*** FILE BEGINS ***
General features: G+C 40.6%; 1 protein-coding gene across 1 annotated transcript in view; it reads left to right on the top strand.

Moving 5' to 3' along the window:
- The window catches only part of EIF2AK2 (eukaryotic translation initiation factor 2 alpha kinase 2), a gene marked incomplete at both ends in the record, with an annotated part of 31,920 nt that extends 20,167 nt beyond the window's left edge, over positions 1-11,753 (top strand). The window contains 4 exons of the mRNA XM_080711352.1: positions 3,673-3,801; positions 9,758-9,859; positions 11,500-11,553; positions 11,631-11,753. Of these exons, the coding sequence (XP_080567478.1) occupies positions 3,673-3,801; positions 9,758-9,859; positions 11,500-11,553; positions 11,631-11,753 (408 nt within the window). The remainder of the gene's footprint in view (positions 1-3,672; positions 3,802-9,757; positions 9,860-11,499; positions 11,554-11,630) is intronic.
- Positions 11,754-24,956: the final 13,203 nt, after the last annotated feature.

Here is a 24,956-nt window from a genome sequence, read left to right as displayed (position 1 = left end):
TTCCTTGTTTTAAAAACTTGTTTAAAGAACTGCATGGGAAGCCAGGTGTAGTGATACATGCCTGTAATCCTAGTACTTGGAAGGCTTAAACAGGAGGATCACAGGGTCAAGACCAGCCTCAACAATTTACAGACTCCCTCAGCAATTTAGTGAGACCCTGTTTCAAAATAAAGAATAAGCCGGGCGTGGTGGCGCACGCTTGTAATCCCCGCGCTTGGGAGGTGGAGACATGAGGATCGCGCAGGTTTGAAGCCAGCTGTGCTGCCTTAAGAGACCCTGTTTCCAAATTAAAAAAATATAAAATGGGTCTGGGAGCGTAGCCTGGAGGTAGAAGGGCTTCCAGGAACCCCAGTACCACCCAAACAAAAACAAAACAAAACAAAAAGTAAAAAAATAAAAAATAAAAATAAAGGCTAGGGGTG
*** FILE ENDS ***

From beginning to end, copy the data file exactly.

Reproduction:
General features: G+C 40.6%; 1 protein-coding gene across 1 annotated transcript in view; it reads left to right on the top strand.

Moving 5' to 3' along the window:
- The window catches only part of EIF2AK2 (eukaryotic translation initiation factor 2 alpha kinase 2), a gene marked incomplete at both ends in the record, with an annotated part of 31,920 nt that extends 20,167 nt beyond the window's left edge, over positions 1-11,753 (top strand). The window contains 4 exons of the mRNA XM_080711352.1: positions 3,673-3,801; positions 9,758-9,859; positions 11,500-11,553; positions 11,631-11,753. Of these exons, the coding sequence (XP_080567478.1) occupies positions 3,673-3,801; positions 9,758-9,859; positions 11,500-11,553; positions 11,631-11,753 (408 nt within the window). The remainder of the gene's footprint in view (positions 1-3,672; positions 3,802-9,757; positions 9,860-11,499; positions 11,554-11,630) is intronic.
- Positions 11,754-24,956: the final 13,203 nt, after the last annotated feature.

Here is a 24,956-nt window from a genome sequence, read left to right as displayed (position 1 = left end):
TTCCTTGTTTTAAAAACTTGTTTAAAGAACTGCATGGGAAGCCAGGTGTAGTGATACATGCCTGTAATCCTAGTACTTGGAAGGCTTAAACAGGAGGATCACAGGGTCAAGACCAGCCTCAACAATTTACAGACTCCCTCAGCAATTTAGTGAGACCCTGTTTCAAAATAAAGAATAAGCCGGGCGTGGTGGCGCACGCTTGTAATCCCCGCGCTTGGGAGGTGGAGACATGAGGATCGCGCAGGTTTGAAGCCAGCTGTGCTGCCTTAAGAGACCCTGTTTCCAAATTAAAAAAATATAAAATGGGTCTGGGAGCGTAGCCTGGAGGTAGAAGGGCTTCCAGGAACCCCAGTACCACCCAAACAAAAACAAAACAAAACAAAAAGTAAAAAAATAAAAAATAAAAATAAAGGCTAGGGGTG